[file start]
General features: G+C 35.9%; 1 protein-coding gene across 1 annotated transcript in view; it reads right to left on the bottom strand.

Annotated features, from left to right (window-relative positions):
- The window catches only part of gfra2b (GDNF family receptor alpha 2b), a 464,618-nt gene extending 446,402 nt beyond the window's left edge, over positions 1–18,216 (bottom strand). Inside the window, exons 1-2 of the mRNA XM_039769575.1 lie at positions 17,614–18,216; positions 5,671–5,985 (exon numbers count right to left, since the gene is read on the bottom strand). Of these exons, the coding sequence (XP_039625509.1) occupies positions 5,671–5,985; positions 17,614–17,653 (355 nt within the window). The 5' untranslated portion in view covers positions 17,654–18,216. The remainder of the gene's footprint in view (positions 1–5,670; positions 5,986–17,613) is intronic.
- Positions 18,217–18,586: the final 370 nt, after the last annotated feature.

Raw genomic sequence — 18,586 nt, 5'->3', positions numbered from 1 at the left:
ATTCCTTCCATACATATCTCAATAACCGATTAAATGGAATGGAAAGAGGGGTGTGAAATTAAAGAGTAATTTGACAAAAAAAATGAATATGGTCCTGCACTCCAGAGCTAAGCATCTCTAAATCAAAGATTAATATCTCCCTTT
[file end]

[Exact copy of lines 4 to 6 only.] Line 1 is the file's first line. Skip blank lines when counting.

- Positions 18,217–18,586: the final 370 nt, after the last annotated feature.

Raw genomic sequence — 18,586 nt, 5'->3', positions numbered from 1 at the left:
ATTCCTTCCATACATATCTCAATAACCGATTAAATGGAATGGAAAGAGGGGTGTGAAATTAAAGAGTAATTTGACAAAAAAAATGAATATGGTCCTGCACTCCAGAGCTAAGCATCTCTAAATCAAAGATTAATATCTCCCTTT